“Who overcomes by force, hath overcome but half his foe.” – John Milton, Paradise Lost, 1667.
Hailing from Warsaw, Poland is newcomer indie dev: PolyAmorous Games with their new IP: Paradise Lost, which follows 12-year-old: Szymon as he explores the bowels of a Nazi bunker in 1980’s Poland (set in an alternate history world post WW2) after the Nazis ended WW2 by destroying mainland Europe with atomic weapons. Featuring some dark and complex narrative threads, Paradise Lost falls into the ‘what if’ area of revisionist fiction, exploring the horrors of the Nazi’s far beyond the real-world timeline. Paradise Lost released for PC, Xbox One and PS4 on the 24th March 2021; as always, I’ll be covering the PlayStation 4 version (running on a PS5) of the game, going over the good, and deconstructing the bad, while ultimately discussing whether it’s worth the £11.99 asking price (UK PSN Store).
When it comes to alternate history, there is no time period quite as prolific as the ‘what if’ scenario had Germany had won World War Two. From Robert Harris’ 1992 Novel: Fatherland to Amazon’s excellent The Man in High Castle, popular culture is fascinated with exploring what the world would be like if the Axis powers had won the Second World War; sometimes going down the route of parody (see the movie Iron Sky as a textbook example of this) while sometimes standing as a metaphor for the rise of right-wing politics that has steadily been on the upward trend in the western hemisphere over the last decade. In terms of gaming, none have been more prolific in this respect than the Wolfenstein series, with their previous entry: Wolfenstein II: The New Colossus (shamelessly plugging my own review here) being responsible for stirring up the alt-right in the months leading up to the game’s release in 2017, with Bethesda (doing something right for once) kicking the hornet’s nest with game adopting the slogan of: “Make America Nazi-Free Again” which was a direct parody of a similar slogan used during the Trump administration. Politics aside, these ‘what-if’ scenarios hold some of the best stories of contemporary fiction, whether from a book or a video game. One such example of a video game is Paradise Lost, from indie newcomer (albeit made up of industry veterans) PolyAmorous Games, which explores the world (post-WW2) if the Nazi’s had finished their experiments into heavy water and subjected mainland Europe to nuclear annihilation.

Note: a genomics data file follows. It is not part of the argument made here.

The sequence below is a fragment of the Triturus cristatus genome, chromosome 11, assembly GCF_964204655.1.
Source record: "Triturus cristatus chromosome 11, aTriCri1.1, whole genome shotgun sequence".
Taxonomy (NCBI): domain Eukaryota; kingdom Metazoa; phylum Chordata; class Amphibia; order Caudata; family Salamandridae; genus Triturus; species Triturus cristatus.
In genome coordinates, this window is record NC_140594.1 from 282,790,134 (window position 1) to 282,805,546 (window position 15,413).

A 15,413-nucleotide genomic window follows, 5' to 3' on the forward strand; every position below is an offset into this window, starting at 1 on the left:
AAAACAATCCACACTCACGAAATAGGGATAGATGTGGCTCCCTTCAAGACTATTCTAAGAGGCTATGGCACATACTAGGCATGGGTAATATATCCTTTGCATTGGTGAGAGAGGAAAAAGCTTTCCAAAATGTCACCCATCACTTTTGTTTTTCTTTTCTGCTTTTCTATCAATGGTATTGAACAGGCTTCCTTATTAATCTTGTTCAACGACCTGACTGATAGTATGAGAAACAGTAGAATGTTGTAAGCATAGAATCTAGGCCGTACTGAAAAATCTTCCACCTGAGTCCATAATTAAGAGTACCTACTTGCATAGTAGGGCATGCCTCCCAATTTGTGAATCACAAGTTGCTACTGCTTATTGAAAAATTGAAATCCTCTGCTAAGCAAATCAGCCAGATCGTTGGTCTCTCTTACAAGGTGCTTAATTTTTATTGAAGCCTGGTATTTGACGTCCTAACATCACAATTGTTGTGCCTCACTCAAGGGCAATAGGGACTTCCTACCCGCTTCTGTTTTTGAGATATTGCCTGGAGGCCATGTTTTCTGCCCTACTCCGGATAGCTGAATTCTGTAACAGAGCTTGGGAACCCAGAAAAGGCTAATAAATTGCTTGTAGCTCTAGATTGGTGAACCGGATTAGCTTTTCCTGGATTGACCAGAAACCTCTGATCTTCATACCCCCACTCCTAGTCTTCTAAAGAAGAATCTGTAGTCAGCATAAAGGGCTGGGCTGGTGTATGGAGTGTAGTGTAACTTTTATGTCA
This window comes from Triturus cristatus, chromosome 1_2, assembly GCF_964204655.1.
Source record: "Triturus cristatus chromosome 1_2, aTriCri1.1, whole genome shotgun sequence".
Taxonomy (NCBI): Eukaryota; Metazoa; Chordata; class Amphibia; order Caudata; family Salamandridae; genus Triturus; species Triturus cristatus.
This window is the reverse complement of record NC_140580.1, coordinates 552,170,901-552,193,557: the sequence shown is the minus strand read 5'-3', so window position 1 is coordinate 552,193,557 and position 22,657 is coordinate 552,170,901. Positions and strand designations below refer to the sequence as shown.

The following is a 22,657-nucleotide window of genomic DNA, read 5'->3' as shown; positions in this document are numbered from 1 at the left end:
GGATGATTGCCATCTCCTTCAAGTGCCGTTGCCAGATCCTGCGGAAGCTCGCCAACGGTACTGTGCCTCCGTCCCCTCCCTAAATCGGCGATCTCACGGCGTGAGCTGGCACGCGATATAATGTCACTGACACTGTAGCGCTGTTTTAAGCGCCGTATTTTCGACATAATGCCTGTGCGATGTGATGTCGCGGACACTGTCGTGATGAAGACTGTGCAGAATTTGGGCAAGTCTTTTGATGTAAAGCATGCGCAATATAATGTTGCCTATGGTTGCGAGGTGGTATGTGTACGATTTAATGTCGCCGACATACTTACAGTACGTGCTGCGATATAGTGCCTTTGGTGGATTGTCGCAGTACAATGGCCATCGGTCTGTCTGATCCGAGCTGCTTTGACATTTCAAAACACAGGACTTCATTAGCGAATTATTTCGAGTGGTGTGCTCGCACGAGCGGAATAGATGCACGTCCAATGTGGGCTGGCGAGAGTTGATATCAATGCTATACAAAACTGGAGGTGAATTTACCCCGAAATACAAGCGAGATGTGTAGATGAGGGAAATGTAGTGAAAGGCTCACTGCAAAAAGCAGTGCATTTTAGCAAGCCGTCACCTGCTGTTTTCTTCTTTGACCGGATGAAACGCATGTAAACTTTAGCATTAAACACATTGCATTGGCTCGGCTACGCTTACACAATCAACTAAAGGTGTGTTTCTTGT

The game places you in the shoes of twelve-year-old polish survivor: Szymon, who travels across the post-apocalyptic ruins of Kraków following the death of his mother, in search of the Nazi bunker: Gesellschaft (roughly translates to society). The bunker in question holds the key to Syzmon’s mother’s past, as he is in search of a mysterious man pictured within the bunker with his mother several years prior to her death. In Paradise Lost, WW2 continued until 1960, where the approaching Soviet Army forced the Third Reich to retreat underground into retro-futuristic bunkers where they then unleased nuclear fire on their enemies in Europe. Covered under a blanket of radiation, the Nazi’s plan was to wait out the nuclear fallout and remerge in twenty years’ time to re-establish themselves as the dominant world power and continue the master plan of the thousand-year Reich. Upon arriving at the bunker, Szymon soon discovers that Nazi’s plans had failed, as the whole facility appears to have been abandoned for a significant amount of time. This leads Szymon to explore the eerily quiet bunker in search of answers, discovering the fate of the lost souls who occupied the place alongside the answers he so desperately seeks.